|Tanks and AFVs (9) Nova Scotia
Tanks and Armoured Fighting Vehicles in Nova Scotia
Data current to 14 July 2019.
The data found on this page has been compiled by the author. Photos are by the author unless otherwise credited. Any additions, correctons or amendments to this list of Armoured Fighting Vehicles in Canada would be most welcome.
If you have information and photographs of armoured fighting vehicles missing from this list that you are willing to share, updates would be most welcome and may be e-mailed to the author at email@example.com.
Universal Carrier (a runner), Major (Ret’d) Bob Estabrooks, North Nova Scotia Historical Museum.
(Terry Honour Photo)
(Author Photo, 5 Sep 2018)
M113 Armoured Personnel Carrier, located at the Royal Canadian Legion, 78 Churchill St.
Centurion Main Battle Tank Mk. 5, 20-pounder main gun, 31A, Cornwallis Military Museum. (Author Photos)
M577 Command Post (Queen Mary), in front of the Marconi Armouries in Cape Breton. (Andrew Morrison Photo)
Canadian M4A2(76)W HVSS Sherman "Easy 8" tank (CFR No. 78-778), “Hellfire”. This tank was on display on the West side of the Halifax Armoury. It is currently stored at CFB Shearwater. (Author Photos)
M4A2(76)W HVSS Sherman "Easy 8" tank, previously located at Cornwallis, it is now with a private owner. (Photos courtesy of Pat Newman)
Kentville, Camp Aldershot
Centurion Main Battle Tank Mk. 5, 20-pounder main gun, Lanzy Road, Camp Aldershot. (Author Photo)
M113 Armoured Personnel Carrier.
Universal Carrier Mk II, Tom Jeddry.
M113 Armoured Personnel Carrier, Fort Petrie NHS.
M113 Armoured Personnel Carrier, Cenotaph Park.
Ferret Scout Car, Truro Armoury, 126 Willow St, Truro.
Truro, Brad Mills Collection
Universal Carrier (a runner).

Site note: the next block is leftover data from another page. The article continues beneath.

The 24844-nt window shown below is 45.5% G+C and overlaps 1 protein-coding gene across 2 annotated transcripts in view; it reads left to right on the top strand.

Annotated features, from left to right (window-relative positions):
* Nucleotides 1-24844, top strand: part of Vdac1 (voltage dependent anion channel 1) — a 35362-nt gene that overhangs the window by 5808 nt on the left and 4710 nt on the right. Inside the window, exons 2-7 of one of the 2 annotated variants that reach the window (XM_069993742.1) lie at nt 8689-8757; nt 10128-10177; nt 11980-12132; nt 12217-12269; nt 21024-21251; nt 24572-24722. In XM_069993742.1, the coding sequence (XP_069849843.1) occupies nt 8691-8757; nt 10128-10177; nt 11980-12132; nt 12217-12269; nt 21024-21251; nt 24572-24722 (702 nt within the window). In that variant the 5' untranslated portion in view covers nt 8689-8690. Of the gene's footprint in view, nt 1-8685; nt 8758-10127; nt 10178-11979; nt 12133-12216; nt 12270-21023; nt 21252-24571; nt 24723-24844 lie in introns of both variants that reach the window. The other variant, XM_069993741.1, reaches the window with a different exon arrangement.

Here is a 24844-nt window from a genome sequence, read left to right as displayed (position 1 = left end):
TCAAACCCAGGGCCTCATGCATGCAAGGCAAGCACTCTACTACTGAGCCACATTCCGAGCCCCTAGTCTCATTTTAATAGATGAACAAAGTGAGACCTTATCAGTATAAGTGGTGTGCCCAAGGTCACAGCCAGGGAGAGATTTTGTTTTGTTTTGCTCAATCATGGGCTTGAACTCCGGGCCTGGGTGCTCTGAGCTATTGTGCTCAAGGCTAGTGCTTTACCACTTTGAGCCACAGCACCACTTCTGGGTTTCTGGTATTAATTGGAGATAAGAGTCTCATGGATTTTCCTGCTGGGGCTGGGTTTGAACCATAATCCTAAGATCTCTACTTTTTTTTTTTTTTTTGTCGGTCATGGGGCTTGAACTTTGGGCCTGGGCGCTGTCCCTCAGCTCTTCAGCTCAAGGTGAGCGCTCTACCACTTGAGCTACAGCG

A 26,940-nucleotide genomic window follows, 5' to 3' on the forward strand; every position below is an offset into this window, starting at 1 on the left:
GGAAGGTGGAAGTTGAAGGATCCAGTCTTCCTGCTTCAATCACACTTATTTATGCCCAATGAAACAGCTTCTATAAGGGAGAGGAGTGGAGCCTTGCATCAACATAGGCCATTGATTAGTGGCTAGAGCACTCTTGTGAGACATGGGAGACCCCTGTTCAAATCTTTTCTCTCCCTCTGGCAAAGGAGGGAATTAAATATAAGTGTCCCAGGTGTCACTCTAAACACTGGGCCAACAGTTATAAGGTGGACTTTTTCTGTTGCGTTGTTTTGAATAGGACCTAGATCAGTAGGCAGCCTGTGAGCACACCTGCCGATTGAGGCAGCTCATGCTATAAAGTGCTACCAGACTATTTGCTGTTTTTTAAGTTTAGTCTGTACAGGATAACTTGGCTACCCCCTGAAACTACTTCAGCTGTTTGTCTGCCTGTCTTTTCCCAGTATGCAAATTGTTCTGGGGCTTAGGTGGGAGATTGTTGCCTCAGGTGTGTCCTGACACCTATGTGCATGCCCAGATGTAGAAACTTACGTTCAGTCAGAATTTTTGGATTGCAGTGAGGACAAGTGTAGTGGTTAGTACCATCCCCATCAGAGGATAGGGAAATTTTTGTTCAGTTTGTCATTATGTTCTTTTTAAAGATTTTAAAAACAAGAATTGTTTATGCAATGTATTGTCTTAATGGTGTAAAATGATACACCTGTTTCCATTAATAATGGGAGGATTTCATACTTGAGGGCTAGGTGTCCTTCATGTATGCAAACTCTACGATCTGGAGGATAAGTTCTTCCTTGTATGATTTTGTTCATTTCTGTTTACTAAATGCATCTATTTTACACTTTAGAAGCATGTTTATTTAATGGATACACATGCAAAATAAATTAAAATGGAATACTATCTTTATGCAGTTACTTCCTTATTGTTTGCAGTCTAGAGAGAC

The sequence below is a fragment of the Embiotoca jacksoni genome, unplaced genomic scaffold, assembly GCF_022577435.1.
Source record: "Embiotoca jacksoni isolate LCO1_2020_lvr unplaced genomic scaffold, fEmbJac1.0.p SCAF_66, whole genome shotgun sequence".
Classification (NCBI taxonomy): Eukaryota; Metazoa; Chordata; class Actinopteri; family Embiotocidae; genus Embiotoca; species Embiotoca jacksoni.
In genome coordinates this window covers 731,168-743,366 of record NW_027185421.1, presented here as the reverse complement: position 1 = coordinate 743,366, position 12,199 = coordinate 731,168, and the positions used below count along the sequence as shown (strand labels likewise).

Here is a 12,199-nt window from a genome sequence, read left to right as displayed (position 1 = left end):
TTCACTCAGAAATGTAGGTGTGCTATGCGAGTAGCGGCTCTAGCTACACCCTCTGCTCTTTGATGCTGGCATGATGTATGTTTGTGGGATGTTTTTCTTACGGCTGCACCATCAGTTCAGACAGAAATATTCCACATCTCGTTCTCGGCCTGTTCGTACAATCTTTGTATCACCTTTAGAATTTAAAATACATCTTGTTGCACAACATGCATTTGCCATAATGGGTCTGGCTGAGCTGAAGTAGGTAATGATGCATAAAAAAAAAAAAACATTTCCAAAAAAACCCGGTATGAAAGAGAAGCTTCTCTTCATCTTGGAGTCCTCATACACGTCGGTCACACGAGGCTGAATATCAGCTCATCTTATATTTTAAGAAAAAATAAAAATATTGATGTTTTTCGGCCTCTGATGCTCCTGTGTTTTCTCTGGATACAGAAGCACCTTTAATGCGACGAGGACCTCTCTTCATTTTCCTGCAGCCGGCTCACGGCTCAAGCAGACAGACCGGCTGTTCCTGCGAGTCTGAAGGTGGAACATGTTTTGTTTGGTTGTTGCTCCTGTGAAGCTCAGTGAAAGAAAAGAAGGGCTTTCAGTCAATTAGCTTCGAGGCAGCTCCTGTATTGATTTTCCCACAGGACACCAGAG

Ferret Scout Car Mk 1 (undergoing restoration).
British Ferret Scout Car Mk 2/3 (a runner). (Photo courtesy of Brad Mills)
M113 Armoured Personnel Carrier, Royal Canadian Legion Nranch No. 126.
Major Hal Skaarup has woven together an informative and detailed synopsis of the carefully preserved and restored armoured fighting vehicles on display in Canada. He highlights the importance of these upon key turning points in history when these AFVs were in use as tools of war at home and overseas. We often associate the evolution of military prowess with the advancement of sophisticated technology. Major Skaarup's descriptions of Canadian armour as it evolved to the level it has today reveals that military planners have had to be continuously creative in adapting to the changes in modern combat. They had to devise many intricate techniques, tactics and procedures to overcome the insurgents and opposition forces faced in Afghanistan and future overseas missions where Canadian armour will be brought into play. This guide book will show the interested reader where to find examples of the historical armour preserved in Canada, and perhaps serve as a window on how Canada's military contribution to safety and security in the world has evolved.
Lieutenant-General Steven S. Bowes
You may order the book "Ironsides" on line at these websites: